Move over, New York, Chicago, and San Francisco! It is time for cities like Nashville, Minneapolis, and Denver to shine in the real estate market.
These so-called 18-hour cities don’t offer the same frenetic place as their round-the-clock counterparts, but for many would-be renters and homebuyers, that’s precisely the point. Millennials especially are looking for places to live and play, and cities like Kansas City, Portland, and Charleston are allowing them to do just that. And depending on the industry, they’ll be able not only to live and play, but also to work, as more industries are recognizing the great value of setting up shop in outer regions.
Investment Opportunities Are Growing in Secondary Cities
It used to be that renters and homebuyers were turned away by big-city real estate prices, but now many are purposely looking toward these smaller cities to settle down. Here are three reasons for this trend:
1 – It is more about the amenities than the location. Part of the reason so many millennials are flocking to these secondary cities is that they bridge the gap between metropolitan living and the suburbs in which many of them grew up. For those whose jobs still take them to the bigger cities, a longer commute is a small price to pay if it means they can have easy access to restaurants, shopping, and recreation back home.
“Location, location, location” is quickly becoming “amenities, amenities, amenities” in the real estate world. Millennial home buyers are looking for safe, walkable towns and neighborhoods that offer city-like amenities without the city-like issues.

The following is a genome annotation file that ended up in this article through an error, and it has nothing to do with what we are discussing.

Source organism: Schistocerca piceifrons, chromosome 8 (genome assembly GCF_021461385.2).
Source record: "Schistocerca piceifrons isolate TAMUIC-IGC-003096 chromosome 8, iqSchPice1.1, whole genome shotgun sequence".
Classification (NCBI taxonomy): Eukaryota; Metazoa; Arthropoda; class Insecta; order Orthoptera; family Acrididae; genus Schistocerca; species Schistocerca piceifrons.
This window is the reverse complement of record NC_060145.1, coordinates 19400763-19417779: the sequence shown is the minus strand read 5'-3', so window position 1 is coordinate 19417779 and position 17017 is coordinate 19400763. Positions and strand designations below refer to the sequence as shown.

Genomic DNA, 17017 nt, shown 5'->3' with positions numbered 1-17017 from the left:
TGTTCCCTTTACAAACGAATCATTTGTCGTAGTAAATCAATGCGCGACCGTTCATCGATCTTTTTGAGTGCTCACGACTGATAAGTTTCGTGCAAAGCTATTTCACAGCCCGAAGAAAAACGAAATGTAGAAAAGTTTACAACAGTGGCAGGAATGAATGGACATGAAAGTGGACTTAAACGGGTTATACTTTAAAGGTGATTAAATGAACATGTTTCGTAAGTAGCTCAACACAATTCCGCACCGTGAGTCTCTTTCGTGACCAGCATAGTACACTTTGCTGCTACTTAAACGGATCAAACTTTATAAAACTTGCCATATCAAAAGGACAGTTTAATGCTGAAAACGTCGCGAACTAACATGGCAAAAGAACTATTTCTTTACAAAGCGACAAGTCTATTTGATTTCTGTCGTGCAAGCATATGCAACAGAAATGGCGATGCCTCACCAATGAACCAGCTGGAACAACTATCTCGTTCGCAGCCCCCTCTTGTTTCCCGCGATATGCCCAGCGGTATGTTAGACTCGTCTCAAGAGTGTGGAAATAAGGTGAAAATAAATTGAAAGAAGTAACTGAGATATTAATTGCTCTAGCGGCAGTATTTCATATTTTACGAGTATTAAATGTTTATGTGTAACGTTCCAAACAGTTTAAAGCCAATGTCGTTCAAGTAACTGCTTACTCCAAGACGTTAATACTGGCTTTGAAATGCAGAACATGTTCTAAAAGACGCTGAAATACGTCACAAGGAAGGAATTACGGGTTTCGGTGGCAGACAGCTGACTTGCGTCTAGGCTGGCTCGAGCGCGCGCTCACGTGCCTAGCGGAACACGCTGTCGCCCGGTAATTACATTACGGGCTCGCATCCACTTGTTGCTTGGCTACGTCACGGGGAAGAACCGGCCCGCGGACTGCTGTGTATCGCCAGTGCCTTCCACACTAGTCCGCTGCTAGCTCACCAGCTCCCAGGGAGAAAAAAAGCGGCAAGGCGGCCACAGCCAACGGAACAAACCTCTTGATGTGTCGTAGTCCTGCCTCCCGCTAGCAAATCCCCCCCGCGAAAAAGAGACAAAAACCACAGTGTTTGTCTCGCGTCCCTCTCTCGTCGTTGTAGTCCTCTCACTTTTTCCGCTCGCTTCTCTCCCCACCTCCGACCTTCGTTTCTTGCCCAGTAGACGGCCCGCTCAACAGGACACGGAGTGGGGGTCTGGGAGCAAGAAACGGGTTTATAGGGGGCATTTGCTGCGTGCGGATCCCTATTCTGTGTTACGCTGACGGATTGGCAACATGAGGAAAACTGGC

2 – Business is booming in 18-hour cities. With economies exploding in secondary cities, perhaps millennials won’t have a longer commute to work after all. Just as the cost of living is lower outside of major cities, so is the cost of doing business. According to the 2018 Emerging Trends in Real Estate report from PwC and the Urban Land Institute, IHS Markit reports that business costs are 16% lower in secondary cities than they are in primary cities.
Case in point: Amazon announced in late 2018 that its two secondary headquarters would be in Long Island City, NY and Arlington, VA. Long Island City has already seen real estate prices jump—and the offices haven’t even been built yet.
As professionals flock to cities like Pittsburgh and Columbus, savvy real estate investors will be waiting with real estate opportunities.
3 – Secondary city dwellers are putting down roots. SFR investors could especially win big in the 18-hour city real estate game when it comes to the staying power of their tenants. Millennials especially are looking to settle down in towns where they can afford homes with room to grow as they start their families, unlike in the major cities where renters are often maxed out at the top of their housing budgets.
In these 18-hour cities, renters find they have more breathing room—literally and figuratively. These renters will be more apt to renew their leases instead of jumping around year after year to more affordable places.
While big-city living still has its allure for some, many are seeking out the amenities and more affordable living options of secondary cities. If you are looking into expanding your real estate portfolio, this could be the opportunity you’ve been waiting for.
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